Helen Wilson is doing her part for the survival of the rare white rhinoceros: standing for hours on end at the Baltimore Zoo and looking for things that would force most folks to avert their eyes. She jots down any signs that the zoo's two rhinos are about to mate, and the signals aren't pretty.
In this case, a come-hither look doesn't involve batted eyelashes. A female rhino in the mood will curl her tail out of the way and back into the male. A randy male will sniff his potential mate's dung, then do the same to her backside.
Not exactly romantic, but welcome moves at the zoo in the city's Druid Hill Park, where staff say a union between 32-year-old Daisy and 7-year-old Stubby would make Daisy one of the oldest females of the threatened species ever to breed in captivity. So volunteers such as Wilson have dutifully kept watch almost daily since spring, rooting for a May-December romance that keepers say could be foiled by a foster mother-son bond.
"It's quite an honor to be able to do something like this," said Wilson, 56, jotting notes on a clipboard as Stubby took a few whiffs at Daisy's back end Saturday morning.
A retired Social Security management analyst, Wilson had no trouble translating the birds and the bees into bureaucratese. She noted the time and made a check mark in a box marked "A/G investigation," which, according to a glossary provided to volunteers, stands for "sniff the anogenital region of the other animal."
Wilson and others who offered to pitch in at the zoo were startled by some of the coarse particulars of pitching rhino woo.
"I know my mouth dropped open," Wilson said, recalling her reaction when keepers presented the glossary at a training session.
Since then, however, Wilson has become comfortably conversant in matters of rhino love.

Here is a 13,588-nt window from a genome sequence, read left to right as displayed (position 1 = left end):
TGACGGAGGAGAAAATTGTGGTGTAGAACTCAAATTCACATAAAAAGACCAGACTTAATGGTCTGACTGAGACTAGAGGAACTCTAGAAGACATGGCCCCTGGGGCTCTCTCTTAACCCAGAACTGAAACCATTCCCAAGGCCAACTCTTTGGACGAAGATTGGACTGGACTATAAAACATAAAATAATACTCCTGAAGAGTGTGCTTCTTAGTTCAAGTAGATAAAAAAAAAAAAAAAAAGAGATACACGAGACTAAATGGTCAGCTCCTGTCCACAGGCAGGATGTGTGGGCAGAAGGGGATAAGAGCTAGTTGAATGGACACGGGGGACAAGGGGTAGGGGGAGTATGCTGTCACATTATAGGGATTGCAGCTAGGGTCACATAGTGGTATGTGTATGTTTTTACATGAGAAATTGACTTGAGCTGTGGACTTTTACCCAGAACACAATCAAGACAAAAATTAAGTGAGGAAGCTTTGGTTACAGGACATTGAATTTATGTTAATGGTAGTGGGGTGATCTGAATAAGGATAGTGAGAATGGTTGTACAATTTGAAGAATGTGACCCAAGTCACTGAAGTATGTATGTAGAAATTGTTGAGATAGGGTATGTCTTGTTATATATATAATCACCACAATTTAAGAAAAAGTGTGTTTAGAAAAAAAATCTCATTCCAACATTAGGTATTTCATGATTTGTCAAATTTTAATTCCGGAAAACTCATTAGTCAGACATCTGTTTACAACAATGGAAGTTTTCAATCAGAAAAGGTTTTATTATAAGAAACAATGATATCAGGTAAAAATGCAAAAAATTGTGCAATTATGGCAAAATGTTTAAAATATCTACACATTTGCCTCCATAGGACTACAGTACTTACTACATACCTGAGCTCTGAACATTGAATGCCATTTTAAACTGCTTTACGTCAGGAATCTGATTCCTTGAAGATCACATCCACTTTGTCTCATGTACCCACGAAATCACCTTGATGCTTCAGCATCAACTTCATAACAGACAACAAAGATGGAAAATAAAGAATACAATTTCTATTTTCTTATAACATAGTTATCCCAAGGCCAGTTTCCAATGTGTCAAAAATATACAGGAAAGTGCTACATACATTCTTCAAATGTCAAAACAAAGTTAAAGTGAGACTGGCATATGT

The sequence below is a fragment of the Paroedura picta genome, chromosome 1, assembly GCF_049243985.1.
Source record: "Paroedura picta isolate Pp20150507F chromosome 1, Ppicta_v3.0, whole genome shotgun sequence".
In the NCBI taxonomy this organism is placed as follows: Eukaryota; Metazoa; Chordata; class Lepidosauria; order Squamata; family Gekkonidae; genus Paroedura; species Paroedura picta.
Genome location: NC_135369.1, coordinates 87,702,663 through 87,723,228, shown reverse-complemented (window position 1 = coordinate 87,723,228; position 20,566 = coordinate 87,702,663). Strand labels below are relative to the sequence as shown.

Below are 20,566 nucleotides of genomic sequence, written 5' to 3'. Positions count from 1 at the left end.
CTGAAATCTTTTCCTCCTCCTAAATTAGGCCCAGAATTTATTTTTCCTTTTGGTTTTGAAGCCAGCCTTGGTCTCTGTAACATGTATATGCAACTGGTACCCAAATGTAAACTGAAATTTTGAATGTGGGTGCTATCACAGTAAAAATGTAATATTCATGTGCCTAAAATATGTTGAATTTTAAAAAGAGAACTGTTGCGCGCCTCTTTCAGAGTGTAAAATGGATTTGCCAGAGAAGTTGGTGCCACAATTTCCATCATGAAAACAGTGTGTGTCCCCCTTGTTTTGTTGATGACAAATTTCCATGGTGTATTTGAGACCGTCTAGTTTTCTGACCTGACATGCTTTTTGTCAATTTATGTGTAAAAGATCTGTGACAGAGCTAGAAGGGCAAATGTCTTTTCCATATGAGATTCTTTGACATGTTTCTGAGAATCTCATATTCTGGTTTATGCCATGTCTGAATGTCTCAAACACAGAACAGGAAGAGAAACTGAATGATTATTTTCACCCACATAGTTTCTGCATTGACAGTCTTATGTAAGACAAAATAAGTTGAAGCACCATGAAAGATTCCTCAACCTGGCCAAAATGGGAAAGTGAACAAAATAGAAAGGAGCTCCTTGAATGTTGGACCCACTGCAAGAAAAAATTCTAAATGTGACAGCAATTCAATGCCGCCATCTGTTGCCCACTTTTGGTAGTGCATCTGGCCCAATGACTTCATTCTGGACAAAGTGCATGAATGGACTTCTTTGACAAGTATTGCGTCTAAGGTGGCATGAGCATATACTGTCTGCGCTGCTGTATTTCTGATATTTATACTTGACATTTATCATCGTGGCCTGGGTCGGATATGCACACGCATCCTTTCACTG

The two rhinos are close, but in a way that may work against putting Daisy in the family way. Daisy, who came to the zoo in 1992, took Stubby under her wing when he arrived in 1996.
"He came in as a young male just separated from his mother, and he was pretty upset," said Brad Hange, senior mammal keeper. The keepers placed the two together to try to calm Stubby.
"They established a real strong relationship," Hange said. "My concern is, was it potentially almost a mother-son relationship?" A mother-son bond without any Oedipal overtones - at least not until about a year ago. That's when, for the first time, Stubby bested Daisy in one of their playful sparring matches. After that, he started displaying bullish behavior. That's when zoo officials decided they should start monitoring the rhinos' behavior, an effort that began in earnest last spring. So far, there is no evidence that the pair has mated.
If the pair breeds, it would be important to the species because Daisy was born in the wild, probably in South Africa. That would bring fresh genes into the pool of animals born in captivity. Stubby was born at a zoo in Knoxville, Tenn.
White rhinos number about 10,000 today, but were once hunted nearly to extinction, in part because in many Asian cultures the horn is supposed to have value as an aphrodisiac. Noting that the horn is made of the same material as human fingernails, keepers aren't betting on that to turn Daisy and Stubby on. Inside the animals' sleeping quarters, they've posted a photograph of a male rhino mounting a female.
"I suggested candles and soft music," Wilson said, "but I don't think they've done that."
Female rhinos are capable of reproducing well into their 30s, but it would be unusual for one that has never mated to start at that age, keepers said. A test conducted on Daisy's dung last year revealed that she is still producing hormones required for breeding. The oldest female known to breed in captivity was 39, said Andrea Keller, a zoo spokeswoman.
As far as anyone knows, Daisy has never mated. She did not get along with Leroy, a rhino in his late 30s that had to be sent away a few years ago to a ranch in Texas. So it isn't just a matter of Daisy getting her groove back with a younger male. She may never have grooved in the first place.
But if she starts, chances are a volunteer will be there to see it.
At 4,300 pounds apiece, Daisy and Stubby are among the most inactive animals at the zoo. They nap, graze and nap some more. But Wilson said she will gladly keep watch over the lumbering lumps of gray, hoping she'll be the lucky one who sees them mate.
"I've never been bored with it," she said. "Everyone wants to be the volunteer who is there observing some active behavior."